United States District Court, S.D. Illinois
MEMORANDUM AND ORDER
PHIL GILBERT U.S. DISTRICT JUDGE.
matter comes before the court on the Report and
Recommendation (“R & R”) (Doc. 103) of
Magistrate Reona J. Daly with regard to Defendant USA's
Third Motion (Doc. 96) for Summary Judgment. Plaintiff filed
an objection (Doc. 105) to the R & R and defendant filed
a response (Doc. 107) to the objection.
Court may accept, reject or modify, in whole or in part, the
findings or recommendations of the magistrate judge in a
report and recommendation. Fed.R.Civ.P. 72(b)(3). The Court
must review de novo the portions of the report to
which objections are made. The Court has discretion to
conduct a new hearing and may consider the record before the
magistrate judge anew or receive any further evidence deemed
necessary. Id. “If no objection or only
partial objection is made, the district court judge reviews
those unobjected portions for clear error.” Johnson
v. Zema Sys. Corp., 170 F.3d 734, 739 (7th Cir. 1999).
The Court has received an objection from the defendant and
will review de novo those portions of the report.
was inmate at FCI Greenville when another inmate assaulted
him with a Masterlock combination lock. Plaintiff suffered
significant injuries and has filed this claim of negligence
under the Federal Tort Claims Act (“FTCA”), 28
U.S.C. §§ 1346, 2671-2680.
judgment must be granted, “if the movant shows that
there is no genuine dispute as to any material fact and the
movant is entitled to judgment as a matter of law.”
Fed.R.Civ.P. 56(a); see Celotex Corp. v. Catrett,
477 U.S. 317, 322 (1986); Spath v. Hayes Wheels
Int'l-Ind., Inc., 211 F.3d 392, 396 (7th Cir. 2000).
The reviewing court must construe the evidence in the light
most favorable to the nonmoving party and draw all reasonable
inferences in favor of that party. See Anderson v.
Liberty Lobby, Inc., 477 U.S. 242, 255 (1986);
Chelios v. Heavener, 520 F.3d 678, 685 (7th Cir.
2008); Spath, 211 F.3d at 396.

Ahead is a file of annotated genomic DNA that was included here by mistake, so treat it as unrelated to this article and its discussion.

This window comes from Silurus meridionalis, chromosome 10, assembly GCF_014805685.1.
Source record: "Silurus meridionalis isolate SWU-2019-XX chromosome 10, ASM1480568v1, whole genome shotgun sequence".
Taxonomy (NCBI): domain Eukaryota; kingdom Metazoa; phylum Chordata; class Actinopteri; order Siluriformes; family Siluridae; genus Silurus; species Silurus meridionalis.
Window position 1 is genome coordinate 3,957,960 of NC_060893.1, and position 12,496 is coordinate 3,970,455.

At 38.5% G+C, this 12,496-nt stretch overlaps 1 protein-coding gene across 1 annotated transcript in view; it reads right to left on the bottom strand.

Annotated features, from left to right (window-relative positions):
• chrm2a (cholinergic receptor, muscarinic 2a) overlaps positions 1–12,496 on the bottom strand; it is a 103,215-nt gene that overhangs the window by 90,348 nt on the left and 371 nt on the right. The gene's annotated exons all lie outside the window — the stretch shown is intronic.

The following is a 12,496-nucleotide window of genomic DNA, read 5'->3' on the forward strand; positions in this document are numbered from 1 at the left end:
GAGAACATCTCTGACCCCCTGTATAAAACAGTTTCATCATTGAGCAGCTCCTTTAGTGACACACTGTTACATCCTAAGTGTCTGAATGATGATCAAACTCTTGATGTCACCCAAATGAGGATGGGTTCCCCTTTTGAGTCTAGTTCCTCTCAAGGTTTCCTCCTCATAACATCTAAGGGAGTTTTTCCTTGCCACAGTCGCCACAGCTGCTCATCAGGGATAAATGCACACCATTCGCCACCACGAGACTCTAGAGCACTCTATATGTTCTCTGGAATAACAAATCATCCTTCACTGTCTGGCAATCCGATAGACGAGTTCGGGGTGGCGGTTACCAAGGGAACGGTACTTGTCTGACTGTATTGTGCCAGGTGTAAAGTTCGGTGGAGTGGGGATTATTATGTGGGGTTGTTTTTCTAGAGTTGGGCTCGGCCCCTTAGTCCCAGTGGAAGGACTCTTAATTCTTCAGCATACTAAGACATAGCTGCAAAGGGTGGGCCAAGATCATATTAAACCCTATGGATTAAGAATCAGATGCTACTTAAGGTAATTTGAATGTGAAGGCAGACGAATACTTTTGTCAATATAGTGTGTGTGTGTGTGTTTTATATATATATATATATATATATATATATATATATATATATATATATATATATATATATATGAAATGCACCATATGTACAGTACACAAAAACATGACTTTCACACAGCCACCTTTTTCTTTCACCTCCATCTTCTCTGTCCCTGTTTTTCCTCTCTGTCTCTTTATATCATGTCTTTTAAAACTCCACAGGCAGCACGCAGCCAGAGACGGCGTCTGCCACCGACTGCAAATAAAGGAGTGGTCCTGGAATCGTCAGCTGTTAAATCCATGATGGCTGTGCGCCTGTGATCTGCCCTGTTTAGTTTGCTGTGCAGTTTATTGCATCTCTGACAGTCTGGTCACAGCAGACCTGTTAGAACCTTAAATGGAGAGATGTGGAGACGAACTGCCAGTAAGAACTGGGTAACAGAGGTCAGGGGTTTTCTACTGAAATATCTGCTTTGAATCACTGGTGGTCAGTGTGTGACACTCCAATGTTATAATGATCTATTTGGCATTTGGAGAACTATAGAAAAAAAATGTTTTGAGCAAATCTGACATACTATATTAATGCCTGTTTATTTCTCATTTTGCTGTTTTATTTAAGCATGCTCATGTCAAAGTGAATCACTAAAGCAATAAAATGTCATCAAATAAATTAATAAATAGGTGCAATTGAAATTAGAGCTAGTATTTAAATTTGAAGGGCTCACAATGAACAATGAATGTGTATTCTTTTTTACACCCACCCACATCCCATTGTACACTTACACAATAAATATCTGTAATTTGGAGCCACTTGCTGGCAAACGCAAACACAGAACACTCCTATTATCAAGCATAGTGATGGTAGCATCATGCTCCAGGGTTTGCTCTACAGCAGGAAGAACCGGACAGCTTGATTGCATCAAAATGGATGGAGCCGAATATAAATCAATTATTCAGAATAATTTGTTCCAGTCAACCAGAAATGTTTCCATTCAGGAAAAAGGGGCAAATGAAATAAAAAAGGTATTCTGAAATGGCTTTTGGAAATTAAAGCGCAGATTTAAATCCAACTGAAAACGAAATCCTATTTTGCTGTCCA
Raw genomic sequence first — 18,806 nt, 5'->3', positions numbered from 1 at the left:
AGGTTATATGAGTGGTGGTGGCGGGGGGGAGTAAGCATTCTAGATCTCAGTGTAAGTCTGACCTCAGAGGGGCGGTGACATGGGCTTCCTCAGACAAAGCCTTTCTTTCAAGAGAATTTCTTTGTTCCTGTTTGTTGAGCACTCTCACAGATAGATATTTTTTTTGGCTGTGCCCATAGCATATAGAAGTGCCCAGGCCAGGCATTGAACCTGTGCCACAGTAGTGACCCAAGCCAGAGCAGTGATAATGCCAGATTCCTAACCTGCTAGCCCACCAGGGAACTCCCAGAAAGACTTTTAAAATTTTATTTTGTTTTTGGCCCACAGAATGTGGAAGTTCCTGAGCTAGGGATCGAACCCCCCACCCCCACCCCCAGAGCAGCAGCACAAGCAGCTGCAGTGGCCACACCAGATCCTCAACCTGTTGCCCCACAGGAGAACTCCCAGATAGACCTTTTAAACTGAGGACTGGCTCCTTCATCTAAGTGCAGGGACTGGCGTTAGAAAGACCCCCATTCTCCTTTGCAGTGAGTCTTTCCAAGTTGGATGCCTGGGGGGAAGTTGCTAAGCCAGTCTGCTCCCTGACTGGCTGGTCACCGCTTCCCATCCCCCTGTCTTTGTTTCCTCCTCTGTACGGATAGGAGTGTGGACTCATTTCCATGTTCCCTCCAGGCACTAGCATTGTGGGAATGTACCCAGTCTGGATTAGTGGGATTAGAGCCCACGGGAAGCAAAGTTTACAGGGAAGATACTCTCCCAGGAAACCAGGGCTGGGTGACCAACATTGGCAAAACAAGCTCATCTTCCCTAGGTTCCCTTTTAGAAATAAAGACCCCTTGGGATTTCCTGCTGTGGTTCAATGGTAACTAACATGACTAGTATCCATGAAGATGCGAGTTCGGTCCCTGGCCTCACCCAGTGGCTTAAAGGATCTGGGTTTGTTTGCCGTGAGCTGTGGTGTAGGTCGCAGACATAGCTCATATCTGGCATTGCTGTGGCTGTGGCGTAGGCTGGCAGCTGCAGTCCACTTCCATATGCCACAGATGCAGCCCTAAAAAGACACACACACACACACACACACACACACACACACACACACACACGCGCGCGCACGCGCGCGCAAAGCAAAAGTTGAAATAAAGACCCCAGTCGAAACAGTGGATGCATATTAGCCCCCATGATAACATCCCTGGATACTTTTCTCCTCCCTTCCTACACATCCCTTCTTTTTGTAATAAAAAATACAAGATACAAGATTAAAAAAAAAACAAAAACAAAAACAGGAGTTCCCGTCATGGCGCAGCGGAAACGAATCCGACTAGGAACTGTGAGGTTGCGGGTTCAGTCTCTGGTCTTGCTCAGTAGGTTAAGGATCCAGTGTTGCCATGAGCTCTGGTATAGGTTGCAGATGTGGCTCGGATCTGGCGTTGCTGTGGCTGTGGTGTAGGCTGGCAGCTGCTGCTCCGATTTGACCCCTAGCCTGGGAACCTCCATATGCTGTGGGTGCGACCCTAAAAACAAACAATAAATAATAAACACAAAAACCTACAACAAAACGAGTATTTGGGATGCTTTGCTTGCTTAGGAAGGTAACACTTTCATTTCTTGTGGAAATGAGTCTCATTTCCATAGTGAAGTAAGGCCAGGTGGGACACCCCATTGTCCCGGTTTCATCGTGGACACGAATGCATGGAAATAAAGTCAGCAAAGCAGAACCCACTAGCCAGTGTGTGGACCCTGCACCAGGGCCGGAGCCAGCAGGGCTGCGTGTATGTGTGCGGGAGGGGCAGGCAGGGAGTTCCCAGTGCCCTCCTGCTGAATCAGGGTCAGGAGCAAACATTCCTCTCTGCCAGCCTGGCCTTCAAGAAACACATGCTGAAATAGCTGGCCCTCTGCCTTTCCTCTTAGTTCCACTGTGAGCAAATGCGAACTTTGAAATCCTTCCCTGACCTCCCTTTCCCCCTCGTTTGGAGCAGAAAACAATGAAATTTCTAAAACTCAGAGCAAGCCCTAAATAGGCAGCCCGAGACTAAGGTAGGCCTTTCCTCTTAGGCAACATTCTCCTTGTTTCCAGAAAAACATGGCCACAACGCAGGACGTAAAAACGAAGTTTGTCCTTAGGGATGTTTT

initial summary judgment burden of production is on the
moving party to show the Court that there is no reason to
have a trial. Celotex, 477 U.S. at 323;
Modrowski v. Pigatto, 712 F.3d 1166, 1168 (7th Cir.
2013). Where the non-moving party carries the burden of proof
at trial, the moving party may satisfy its burden of
production in one of two ways. It may present evidence that
affirmatively negates an essential element of the non-moving
party's case, see Fed. R. Civ. P. 56(c)(1)(A),
or it may point to an absence of evidence to support an
essential element of the non-moving party's case without
actually submitting any evidence, see Fed. R. Civ.
P. 56(c)(1)(B). Celotex, 477 U.S. at 322-25;
Modrowski, 712 F.3d at 1169. Where the moving party
fails to meet its strict burden, a court cannot enter summary
judgment for the moving party even if the opposing party
fails to present relevant evidence in response to the motion.
Cooper v. Lane, 969 F.2d 368, 371 (7th Cir. 1992).
responding to a summary judgment motion, the nonmoving party
may not simply rest upon the allegations contained in the
pleadings, but must present specific facts to show that a
genuine issue of material fact exists. Celotex, 477
U.S. at 322-26; Anderson, 477 U.S. at 256-57;
Modrowski, 712 F.3d at 1168. A genuine issue of
material fact is not demonstrated by the mere existence of
“some alleged factual dispute between the parties,
” Anderson, 477 U.S. at 247, or by “some
metaphysical doubt as to the material facts, ”
Matsushita Elec. Indus. Co. v. Zenith Radio Corp.,
475 U.S. 574, 586 (1986). Rather, a genuine issue of material
fact exists only if “a fair-minded jury could return a
verdict for the [nonmoving party] on the evidence
presented.” Anderson, 477 U.S. at 252.
is, of course, well established that, as a general matter, a
district court exercising jurisdiction because the parties
are of diverse citizenship must apply state substantive law
and federal procedural law.” Windy City Metal
Fabricators & Supply, Inc. v. CIT Tech. Fin. Servs.,
Inc., 536 F.3d 663, 670 (7th Cir. 2008) (citing Erie
R.R. v. Tompkins, 304 U.S. 64 (1938)).
is alleging that the USA was negligence in the following
matter manner which facilitated the assault on the plaintiff:
failed to have sufficient staff; failed to have sufficient
lighting and cameras; overcrowding of the prisoner
population; and the use of an improper area as a holding
facility. (Doc. 6).
moved for summary judgment arguing that the above acts and/or
omissions fall within the discretionary function exception to
the FTCA. The FTCA is a limited waiver of the
Government's sovereign immunity. It gives federal courts;
exclusive jurisdiction of civil actions on claims against the
United States, for money damages . . . for injury or loss of
property, or personal injury or death caused by the negligent
or wrongful act or omission of any employee of the Government
while acting within the scope of his office or employment,
under circumstances where the United States, if a private
person, would be ...